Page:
Alternative names: Piles
Hemorrhoids are caused by swollen veins in and around the anus and lower rectum. This swelling can happen either inside or outside of the anus, and can be painful. Hemorrhoids are a very common problem. Almost half of the population has suffered from hemorrhoids by the time they reach age 50.
An internal hemorrhoid, or swelling that takes place in the veins inside of the anus, can be detected by bright red blood on toilet paper, on a bowel movement, or in the toilet bowl. In some cases, an internal hemorrhoid can prolapse, or push outside of the anus, during a bowel movement. This causes marked irritation and pain.
An external hemorrhoid, or swelling that takes place in the veins outside and around the anus, can cause painful swelling, bleeding, and itching. Sometimes a lump of tender skin will form around the anus.
Hemorrhoids are caused by pressure on the veins around and inside the anus and lower rectum. This pressure can result from:
- Straining, or pushing hard, during bowel movements
- Long-term constipation or diarrhea
- Anal intercourse
Because bleeding from the rectum, or blood in a bowel movement, can indicate a serious digestive disease, your doctor will want to examine the anus and rectum to look for the signs of hemorrhoids and rule out any other causes. He or she may perform a digital rectal exam with a gloved, lubricated finger. Your doctor also may want to do a more intensive examination, using one of these tools:
- An anoscope, a hollow, lighted tube for viewing inside the anus
- Flexible sigmoidoscopy uses a thin, flexible tube - about two feet long - to examine the lower intestine and the rectum. The tube has a tiny video camera and a light mounted at its tip. The video camera transmits images to a television monitor, which allows your doctor to see inside your body. The procedure takes about three minutes, and causes only slight discomfort.
- In a colonoscopy, a doctor uses a thin, flexible tube to examine the entire large intestine. The tube has a tiny video camera and a light mounted at its tip. The video camera transmits images to a television monitor, which allows your doctor to see inside your body. This will take about an hour, and you will be given medication to make you relaxed and drowsy.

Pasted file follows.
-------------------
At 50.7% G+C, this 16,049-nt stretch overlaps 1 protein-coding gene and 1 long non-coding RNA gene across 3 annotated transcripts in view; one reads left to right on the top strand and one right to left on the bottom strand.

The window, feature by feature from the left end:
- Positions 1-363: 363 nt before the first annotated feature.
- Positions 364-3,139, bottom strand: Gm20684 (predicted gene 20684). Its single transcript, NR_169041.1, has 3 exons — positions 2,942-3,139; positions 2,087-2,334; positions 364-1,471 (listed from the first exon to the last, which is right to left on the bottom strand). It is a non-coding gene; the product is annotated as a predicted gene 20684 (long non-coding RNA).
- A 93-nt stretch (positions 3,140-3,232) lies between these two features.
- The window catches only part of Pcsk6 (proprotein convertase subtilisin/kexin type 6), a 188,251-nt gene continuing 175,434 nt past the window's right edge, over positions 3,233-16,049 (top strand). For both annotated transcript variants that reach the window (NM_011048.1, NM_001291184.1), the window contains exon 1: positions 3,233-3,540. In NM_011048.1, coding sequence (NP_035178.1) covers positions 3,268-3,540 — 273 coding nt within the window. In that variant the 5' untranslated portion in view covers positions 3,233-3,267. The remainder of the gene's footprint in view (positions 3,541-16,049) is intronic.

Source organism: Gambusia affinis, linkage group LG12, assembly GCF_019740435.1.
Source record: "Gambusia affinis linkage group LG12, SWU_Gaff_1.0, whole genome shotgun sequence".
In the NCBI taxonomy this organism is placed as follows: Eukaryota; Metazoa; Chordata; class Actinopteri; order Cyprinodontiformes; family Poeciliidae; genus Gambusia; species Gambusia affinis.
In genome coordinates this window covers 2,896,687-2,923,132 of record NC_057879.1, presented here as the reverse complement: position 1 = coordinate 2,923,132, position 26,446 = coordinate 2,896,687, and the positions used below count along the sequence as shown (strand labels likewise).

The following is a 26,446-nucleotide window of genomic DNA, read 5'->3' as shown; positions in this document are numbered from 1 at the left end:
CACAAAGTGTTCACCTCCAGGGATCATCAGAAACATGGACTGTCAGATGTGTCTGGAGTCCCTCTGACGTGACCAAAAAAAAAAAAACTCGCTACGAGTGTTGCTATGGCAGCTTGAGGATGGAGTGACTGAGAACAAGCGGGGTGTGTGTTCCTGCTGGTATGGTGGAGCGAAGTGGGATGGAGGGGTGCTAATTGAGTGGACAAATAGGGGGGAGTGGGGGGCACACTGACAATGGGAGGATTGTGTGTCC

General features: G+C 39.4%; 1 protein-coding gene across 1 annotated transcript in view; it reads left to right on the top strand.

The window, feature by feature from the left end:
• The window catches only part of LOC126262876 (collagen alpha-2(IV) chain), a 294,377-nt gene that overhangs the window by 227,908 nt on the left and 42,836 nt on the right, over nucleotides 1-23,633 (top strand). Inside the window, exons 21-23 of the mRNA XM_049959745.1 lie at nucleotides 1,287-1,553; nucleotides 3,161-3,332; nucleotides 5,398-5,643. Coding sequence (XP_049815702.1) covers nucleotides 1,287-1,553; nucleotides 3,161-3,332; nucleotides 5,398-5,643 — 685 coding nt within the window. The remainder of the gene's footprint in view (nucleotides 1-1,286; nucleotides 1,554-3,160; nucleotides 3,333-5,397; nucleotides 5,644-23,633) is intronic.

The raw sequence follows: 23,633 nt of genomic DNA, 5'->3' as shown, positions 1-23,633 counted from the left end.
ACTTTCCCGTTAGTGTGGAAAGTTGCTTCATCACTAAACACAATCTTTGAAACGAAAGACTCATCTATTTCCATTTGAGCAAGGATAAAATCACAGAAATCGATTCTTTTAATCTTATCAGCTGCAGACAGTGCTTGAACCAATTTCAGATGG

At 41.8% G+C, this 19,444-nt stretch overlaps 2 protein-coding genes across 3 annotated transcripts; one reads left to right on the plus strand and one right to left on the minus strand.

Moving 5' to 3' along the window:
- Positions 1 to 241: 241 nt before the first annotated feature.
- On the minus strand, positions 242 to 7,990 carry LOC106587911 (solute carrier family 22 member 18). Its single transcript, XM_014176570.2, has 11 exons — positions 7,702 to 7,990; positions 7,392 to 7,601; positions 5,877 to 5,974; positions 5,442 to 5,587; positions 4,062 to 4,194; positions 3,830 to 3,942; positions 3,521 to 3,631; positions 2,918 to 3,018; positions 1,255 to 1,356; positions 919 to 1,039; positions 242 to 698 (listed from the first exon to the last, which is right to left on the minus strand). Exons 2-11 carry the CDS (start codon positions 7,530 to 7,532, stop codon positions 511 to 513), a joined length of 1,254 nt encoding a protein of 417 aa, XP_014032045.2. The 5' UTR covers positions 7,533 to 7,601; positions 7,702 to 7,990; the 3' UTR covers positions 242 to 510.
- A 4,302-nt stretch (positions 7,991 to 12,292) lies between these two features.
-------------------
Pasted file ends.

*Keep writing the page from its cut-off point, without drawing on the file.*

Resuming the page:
Mild cases of hemorrhoids can be eased by eating more fiber??as found in fruits, vegetables, bread, and cereal??and drinking plenty of fluids. Short baths taken in plain water, and over-the-counter hemorrhoidal creams can also help, as can making an effort not to strain during bowel movements. The pain and swelling of most mild hemorrhoid cases will decrease in less than a week with these measures.
Severe cases of hemorrhoids can be treated with several methods, including:
- Ligation is often done on internal hemorrhoids that prolapse outside of the anus during bowel movements. A small rubber band is used to cut off the blood supply to the hemorrhoid, which will fall off within a few days. This method can cause some pain and bleeding.
- Sclerotherapy injects a chemical around the blood vessel to shrink an internal hemorrhoid
- Infrared coagulation burns away hemorrhoidal tissue
- If other methods do not work, a doctor might perform a hemorroidectomy to remove an internal or external hemorrhoid by surgery. This is done under general anesthesia, which means that you will be asleep and will feel no pain from the procedure. You may need to stay in the hospital after the operation, and plan for time away from normal activities.